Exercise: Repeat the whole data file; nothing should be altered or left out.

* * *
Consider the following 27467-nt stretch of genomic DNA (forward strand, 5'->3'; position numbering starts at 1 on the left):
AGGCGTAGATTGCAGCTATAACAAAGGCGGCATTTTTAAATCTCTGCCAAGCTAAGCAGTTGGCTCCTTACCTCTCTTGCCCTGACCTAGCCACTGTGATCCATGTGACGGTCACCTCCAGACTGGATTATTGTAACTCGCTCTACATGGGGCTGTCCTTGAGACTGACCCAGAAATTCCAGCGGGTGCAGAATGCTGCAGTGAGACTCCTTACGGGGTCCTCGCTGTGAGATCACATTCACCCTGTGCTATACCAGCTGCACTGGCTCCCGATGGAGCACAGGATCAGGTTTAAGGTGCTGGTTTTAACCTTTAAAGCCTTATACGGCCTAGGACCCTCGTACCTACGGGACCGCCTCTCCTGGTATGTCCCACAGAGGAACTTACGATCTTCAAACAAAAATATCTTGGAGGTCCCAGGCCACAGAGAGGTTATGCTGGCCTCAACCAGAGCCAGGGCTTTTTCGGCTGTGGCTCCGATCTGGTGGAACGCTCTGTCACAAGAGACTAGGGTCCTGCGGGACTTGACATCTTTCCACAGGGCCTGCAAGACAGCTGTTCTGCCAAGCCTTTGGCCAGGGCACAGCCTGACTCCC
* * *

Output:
Consider the following 27467-nt stretch of genomic DNA (forward strand, 5'->3'; position numbering starts at 1 on the left):
AGGCGTAGATTGCAGCTATAACAAAGGCGGCATTTTTAAATCTCTGCCAAGCTAAGCAGTTGGCTCCTTACCTCTCTTGCCCTGACCTAGCCACTGTGATCCATGTGACGGTCACCTCCAGACTGGATTATTGTAACTCGCTCTACATGGGGCTGTCCTTGAGACTGACCCAGAAATTCCAGCGGGTGCAGAATGCTGCAGTGAGACTCCTTACGGGGTCCTCGCTGTGAGATCACATTCACCCTGTGCTATACCAGCTGCACTGGCTCCCGATGGAGCACAGGATCAGGTTTAAGGTGCTGGTTTTAACCTTTAAAGCCTTATACGGCCTAGGACCCTCGTACCTACGGGACCGCCTCTCCTGGTATGTCCCACAGAGGAACTTACGATCTTCAAACAAAAATATCTTGGAGGTCCCAGGCCACAGAGAGGTTATGCTGGCCTCAACCAGAGCCAGGGCTTTTTCGGCTGTGGCTCCGATCTGGTGGAACGCTCTGTCACAAGAGACTAGGGTCCTGCGGGACTTGACATCTTTCCACAGGGCCTGCAAGACAGCTGTTCTGCCAAGCCTTTGGCCAGGGCACAGCCTGACTCCC